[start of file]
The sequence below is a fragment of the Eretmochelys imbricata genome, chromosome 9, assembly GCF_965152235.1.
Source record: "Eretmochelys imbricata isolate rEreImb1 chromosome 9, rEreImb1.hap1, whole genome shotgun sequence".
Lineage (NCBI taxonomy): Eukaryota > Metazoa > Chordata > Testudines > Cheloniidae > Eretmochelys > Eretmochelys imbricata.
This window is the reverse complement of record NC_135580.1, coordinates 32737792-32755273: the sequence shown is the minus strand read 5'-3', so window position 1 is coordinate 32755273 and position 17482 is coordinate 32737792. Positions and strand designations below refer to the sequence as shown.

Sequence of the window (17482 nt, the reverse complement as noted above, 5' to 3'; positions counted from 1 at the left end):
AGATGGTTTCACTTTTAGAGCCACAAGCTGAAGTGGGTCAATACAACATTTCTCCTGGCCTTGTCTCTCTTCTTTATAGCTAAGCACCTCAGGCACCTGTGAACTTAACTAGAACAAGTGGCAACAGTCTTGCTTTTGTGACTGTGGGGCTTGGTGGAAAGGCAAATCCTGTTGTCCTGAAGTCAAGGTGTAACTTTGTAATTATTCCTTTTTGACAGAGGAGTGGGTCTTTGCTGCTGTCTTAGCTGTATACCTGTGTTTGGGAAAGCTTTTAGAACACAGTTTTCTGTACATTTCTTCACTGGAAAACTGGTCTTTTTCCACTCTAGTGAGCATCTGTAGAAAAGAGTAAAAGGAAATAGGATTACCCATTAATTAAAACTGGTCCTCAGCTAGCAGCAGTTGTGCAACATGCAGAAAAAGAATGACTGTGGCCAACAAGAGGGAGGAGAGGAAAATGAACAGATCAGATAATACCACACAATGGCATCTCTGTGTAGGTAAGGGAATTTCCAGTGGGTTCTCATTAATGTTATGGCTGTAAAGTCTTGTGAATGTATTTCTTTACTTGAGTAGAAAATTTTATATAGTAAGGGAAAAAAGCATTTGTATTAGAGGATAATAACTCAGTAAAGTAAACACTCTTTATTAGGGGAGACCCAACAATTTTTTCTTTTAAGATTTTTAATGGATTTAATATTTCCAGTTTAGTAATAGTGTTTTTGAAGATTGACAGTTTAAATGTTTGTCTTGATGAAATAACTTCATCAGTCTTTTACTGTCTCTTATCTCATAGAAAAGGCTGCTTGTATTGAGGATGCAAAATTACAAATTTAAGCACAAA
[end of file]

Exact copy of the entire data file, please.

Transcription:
The sequence below is a fragment of the Eretmochelys imbricata genome, chromosome 9, assembly GCF_965152235.1.
Source record: "Eretmochelys imbricata isolate rEreImb1 chromosome 9, rEreImb1.hap1, whole genome shotgun sequence".
Lineage (NCBI taxonomy): Eukaryota > Metazoa > Chordata > Testudines > Cheloniidae > Eretmochelys > Eretmochelys imbricata.
This window is the reverse complement of record NC_135580.1, coordinates 32737792-32755273: the sequence shown is the minus strand read 5'-3', so window position 1 is coordinate 32755273 and position 17482 is coordinate 32737792. Positions and strand designations below refer to the sequence as shown.

Sequence of the window (17482 nt, the reverse complement as noted above, 5' to 3'; positions counted from 1 at the left end):
AGATGGTTTCACTTTTAGAGCCACAAGCTGAAGTGGGTCAATACAACATTTCTCCTGGCCTTGTCTCTCTTCTTTATAGCTAAGCACCTCAGGCACCTGTGAACTTAACTAGAACAAGTGGCAACAGTCTTGCTTTTGTGACTGTGGGGCTTGGTGGAAAGGCAAATCCTGTTGTCCTGAAGTCAAGGTGTAACTTTGTAATTATTCCTTTTTGACAGAGGAGTGGGTCTTTGCTGCTGTCTTAGCTGTATACCTGTGTTTGGGAAAGCTTTTAGAACACAGTTTTCTGTACATTTCTTCACTGGAAAACTGGTCTTTTTCCACTCTAGTGAGCATCTGTAGAAAAGAGTAAAAGGAAATAGGATTACCCATTAATTAAAACTGGTCCTCAGCTAGCAGCAGTTGTGCAACATGCAGAAAAAGAATGACTGTGGCCAACAAGAGGGAGGAGAGGAAAATGAACAGATCAGATAATACCACACAATGGCATCTCTGTGTAGGTAAGGGAATTTCCAGTGGGTTCTCATTAATGTTATGGCTGTAAAGTCTTGTGAATGTATTTCTTTACTTGAGTAGAAAATTTTATATAGTAAGGGAAAAAAGCATTTGTATTAGAGGATAATAACTCAGTAAAGTAAACACTCTTTATTAGGGGAGACCCAACAATTTTTTCTTTTAAGATTTTTAATGGATTTAATATTTCCAGTTTAGTAATAGTGTTTTTGAAGATTGACAGTTTAAATGTTTGTCTTGATGAAATAACTTCATCAGTCTTTTACTGTCTCTTATCTCATAGAAAAGGCTGCTTGTATTGAGGATGCAAAATTACAAATTTAAGCACAAA